There is a common thought among many CrossFitters that if some is good, more must be better. This is not necessarily true, and is often dangerous. More often than not, athletes pick bits and pieces from different programs, trying to mix and match haphazardly. Following Gymnastics Bodies, The Outlaw Way, and Smolov simultaneously is not a good idea. It can lead to overtraining, adrenal fatigue, injury, and mental burnout. It is possible to increase training volume, as long as it is done intelligently to avoid overload. To better understand this, we must first look at how the body adapts to training. After all, getting fitter is a process of forcing the body to adapt in certain ways. Therefore, it is the adaptation, not the training itself, that is the goal. This is a very superficial overview of how we adapt to training.

How We Adapt to Training

Original State Diagram

Take a look at the line graph above. The solid line represents you and your current abilities right now. Strength, power, stamina, endurance, you name it, the line encompasses it. Your body’s main goal is to keep you alive by maintaining normal functions at this state through a process called homeostasis. When we experience an external stressor, be it family stress, illness, or training, our state degrades and homeostasis is disrupted. The dotted line in the above diagram represents the maximum amount of degradation our bodies can withstand and still be able to recover. As I just mentioned, training is a deliberate stressing of the body. Our goal with training is to stress the body enough to force it to adapt in a beneficial way, be it increasing alveoli in the lungs so that our wind improves, or building muscle so that we’re stronger. This is done through a process called supercompensation, and is shown in the graph below.

How We Adapt to Training

Yuri Verkhoshansky and Mel Cunningham Siff: Supertraining

Looking at this curve can lead to the assumption that the greater the stressor, the greater the supercompensation. This is, unfortunately not the case. If you look back to the first state diagram, remember that we have a maximum recoverable volume. If we exceed it, we don’t recover. If we don’t have enough training stimulus, we don’t have any adaptation. Therefore, we need to have enough of a stimulus to encourage supercompensation, but not so much that we exceed our maximum recoverable volume. This is called the minimum effective dose. A more detailed supercompensation curve that illustrates this is shown below.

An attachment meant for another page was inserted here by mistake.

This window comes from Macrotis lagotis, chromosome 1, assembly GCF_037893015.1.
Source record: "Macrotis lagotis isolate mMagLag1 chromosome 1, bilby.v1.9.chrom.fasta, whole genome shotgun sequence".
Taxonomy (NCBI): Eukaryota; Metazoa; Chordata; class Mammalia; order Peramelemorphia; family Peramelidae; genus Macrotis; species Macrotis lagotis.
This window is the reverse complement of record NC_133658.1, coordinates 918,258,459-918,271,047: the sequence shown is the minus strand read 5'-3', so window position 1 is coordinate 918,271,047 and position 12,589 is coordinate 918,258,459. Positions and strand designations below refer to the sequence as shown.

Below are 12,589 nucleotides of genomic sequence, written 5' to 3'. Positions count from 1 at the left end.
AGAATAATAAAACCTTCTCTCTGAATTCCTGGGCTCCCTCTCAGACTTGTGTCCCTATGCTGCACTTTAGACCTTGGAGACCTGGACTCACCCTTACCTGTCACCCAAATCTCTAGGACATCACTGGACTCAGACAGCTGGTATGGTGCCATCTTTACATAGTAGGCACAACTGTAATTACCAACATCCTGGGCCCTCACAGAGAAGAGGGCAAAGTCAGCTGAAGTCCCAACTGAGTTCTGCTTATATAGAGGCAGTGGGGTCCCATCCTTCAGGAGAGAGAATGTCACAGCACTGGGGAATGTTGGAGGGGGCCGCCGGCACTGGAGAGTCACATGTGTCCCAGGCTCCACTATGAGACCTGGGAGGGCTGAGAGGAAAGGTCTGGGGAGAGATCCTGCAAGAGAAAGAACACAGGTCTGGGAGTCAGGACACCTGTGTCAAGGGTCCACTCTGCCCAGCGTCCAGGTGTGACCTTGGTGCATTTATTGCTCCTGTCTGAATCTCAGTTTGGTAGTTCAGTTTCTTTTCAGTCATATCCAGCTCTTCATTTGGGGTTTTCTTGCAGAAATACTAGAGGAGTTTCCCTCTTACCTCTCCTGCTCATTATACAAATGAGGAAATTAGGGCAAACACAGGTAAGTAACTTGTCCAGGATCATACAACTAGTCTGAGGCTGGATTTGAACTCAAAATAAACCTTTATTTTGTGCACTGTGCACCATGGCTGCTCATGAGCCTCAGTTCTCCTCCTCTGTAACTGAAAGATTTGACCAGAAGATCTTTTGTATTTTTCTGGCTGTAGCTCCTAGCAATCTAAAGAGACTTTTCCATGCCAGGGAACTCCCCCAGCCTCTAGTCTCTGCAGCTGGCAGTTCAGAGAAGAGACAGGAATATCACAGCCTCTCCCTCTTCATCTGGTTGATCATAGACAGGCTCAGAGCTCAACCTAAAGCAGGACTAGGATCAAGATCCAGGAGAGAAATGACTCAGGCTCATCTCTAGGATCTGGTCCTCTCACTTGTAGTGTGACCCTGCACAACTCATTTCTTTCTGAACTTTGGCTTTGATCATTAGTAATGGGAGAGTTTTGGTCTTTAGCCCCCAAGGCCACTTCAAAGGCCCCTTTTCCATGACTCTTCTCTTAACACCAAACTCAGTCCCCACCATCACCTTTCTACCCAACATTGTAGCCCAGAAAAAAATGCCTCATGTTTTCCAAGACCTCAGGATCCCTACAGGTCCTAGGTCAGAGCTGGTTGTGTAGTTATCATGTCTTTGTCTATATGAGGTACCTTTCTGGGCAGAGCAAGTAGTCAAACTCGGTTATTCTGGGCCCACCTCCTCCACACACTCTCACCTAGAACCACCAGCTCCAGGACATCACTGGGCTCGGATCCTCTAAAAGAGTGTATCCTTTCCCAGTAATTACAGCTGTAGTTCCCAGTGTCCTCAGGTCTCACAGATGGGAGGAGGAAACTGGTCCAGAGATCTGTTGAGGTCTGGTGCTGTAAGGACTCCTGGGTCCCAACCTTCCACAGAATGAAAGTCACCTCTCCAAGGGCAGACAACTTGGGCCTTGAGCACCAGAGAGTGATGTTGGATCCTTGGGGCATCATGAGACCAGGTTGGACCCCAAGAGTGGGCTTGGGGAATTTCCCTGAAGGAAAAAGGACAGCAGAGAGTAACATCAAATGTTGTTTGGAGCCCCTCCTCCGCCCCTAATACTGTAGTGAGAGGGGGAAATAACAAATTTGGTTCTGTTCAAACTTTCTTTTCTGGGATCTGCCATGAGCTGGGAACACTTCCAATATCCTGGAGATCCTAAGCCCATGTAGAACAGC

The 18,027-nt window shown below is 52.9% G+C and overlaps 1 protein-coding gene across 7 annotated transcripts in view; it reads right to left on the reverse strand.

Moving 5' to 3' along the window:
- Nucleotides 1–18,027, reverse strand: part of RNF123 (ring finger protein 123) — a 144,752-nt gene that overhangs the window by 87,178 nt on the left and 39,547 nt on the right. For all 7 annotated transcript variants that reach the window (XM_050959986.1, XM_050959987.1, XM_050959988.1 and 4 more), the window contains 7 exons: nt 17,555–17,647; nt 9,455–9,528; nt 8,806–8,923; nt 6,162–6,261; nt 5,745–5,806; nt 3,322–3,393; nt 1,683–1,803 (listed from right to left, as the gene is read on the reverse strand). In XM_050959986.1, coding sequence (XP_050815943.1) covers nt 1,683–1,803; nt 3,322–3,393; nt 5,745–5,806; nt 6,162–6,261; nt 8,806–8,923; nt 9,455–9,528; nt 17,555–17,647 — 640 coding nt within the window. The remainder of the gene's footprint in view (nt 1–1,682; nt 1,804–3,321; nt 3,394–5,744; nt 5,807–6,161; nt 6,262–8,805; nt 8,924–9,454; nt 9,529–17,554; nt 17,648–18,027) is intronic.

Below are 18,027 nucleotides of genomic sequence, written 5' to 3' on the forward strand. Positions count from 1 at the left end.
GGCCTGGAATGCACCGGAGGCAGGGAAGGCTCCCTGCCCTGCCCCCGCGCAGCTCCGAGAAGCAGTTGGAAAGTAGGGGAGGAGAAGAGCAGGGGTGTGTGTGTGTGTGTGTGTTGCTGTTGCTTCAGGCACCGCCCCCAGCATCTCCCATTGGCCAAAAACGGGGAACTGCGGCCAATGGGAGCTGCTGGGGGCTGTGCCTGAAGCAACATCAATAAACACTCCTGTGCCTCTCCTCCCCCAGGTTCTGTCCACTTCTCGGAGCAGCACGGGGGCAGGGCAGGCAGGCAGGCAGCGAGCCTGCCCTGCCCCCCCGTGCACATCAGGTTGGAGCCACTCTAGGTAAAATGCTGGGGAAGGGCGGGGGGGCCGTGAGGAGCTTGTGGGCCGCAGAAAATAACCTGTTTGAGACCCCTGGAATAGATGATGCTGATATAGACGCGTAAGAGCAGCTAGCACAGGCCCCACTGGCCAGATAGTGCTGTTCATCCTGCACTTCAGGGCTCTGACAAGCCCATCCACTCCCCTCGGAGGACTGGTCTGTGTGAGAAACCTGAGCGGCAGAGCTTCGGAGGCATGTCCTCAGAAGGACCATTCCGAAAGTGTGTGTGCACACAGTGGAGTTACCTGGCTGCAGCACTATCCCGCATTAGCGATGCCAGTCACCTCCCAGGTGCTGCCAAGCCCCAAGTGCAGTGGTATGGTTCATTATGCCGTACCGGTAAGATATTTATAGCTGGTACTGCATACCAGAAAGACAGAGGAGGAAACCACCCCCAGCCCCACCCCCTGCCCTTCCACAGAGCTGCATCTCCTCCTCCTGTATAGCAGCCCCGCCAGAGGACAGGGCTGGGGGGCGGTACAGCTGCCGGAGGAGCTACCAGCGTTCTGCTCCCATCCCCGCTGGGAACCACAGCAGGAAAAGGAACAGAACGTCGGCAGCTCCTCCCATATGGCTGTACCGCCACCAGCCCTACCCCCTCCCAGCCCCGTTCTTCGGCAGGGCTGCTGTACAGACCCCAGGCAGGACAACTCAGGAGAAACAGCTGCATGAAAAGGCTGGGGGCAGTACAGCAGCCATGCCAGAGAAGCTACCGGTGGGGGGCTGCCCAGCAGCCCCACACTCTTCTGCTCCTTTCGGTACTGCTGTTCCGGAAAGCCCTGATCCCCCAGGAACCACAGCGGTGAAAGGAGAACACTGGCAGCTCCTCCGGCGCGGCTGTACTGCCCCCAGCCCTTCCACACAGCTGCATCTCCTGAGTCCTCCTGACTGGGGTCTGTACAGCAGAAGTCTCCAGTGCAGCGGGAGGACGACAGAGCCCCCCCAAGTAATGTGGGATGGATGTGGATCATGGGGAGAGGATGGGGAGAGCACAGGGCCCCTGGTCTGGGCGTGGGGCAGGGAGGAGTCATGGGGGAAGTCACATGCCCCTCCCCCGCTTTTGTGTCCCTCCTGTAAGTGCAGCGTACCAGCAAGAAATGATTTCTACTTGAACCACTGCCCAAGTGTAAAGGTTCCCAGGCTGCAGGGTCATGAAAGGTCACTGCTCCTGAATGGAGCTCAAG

How We Adapt to Training

Peter Klavora: Foundations of Exercise Science: Studying Human Movement and Health

This is pretty straightforward when it comes to single modality training like strength or endurance training. The more you train, the greater your capacity in that specific modality, and the greater stimulus you need to progress. This is why sitting on an elliptical for an hour a day at the same speed stops showing results after a few weeks. This also increases your base state, and your maximal recoverable volume, as shown below.

How We Adapt to Training

State Diagram Over Time

When we mix modalities, as we do in CrossFit, it makes things a little more complicated. To illustrate how, I’m going to ask you to recall some high school physics, and the concept of interference. When we look at waves, if two interfere, the peak of the wave increases. If we look at different training modalities that affect the body in the same way – say, max effort deadlifts and max effort sprints, our training stimulus looks like the two interfering waveforms. If we superimpose the interfering waveforms on our state diagram, we get this:

How We Adapt to Training

Constructive Interference

How We Adapt to Training

Interference Exceeding the MRV

This makes it easy to see that if we mix and match different programs haphazardly, with zero regard for the stimulus they provide, we can easily surpass our maximum recoverable volume. This is why simply adding volume to our training is not inherently good. The key is to mix modalities while minimizing interference. To do this, our current abilities must be considered, and workouts must be scaled appropriately. This is why our coaches tell you the intent of the workout before we do it. Maybe we’re going for lightweight done at high speed, maybe we want the workout to be heavier. The bottom line: listen to your coaches when it comes to the WODs, and if you want to add some supplemental work, talk to them about how to do it so you can avoid overtraining.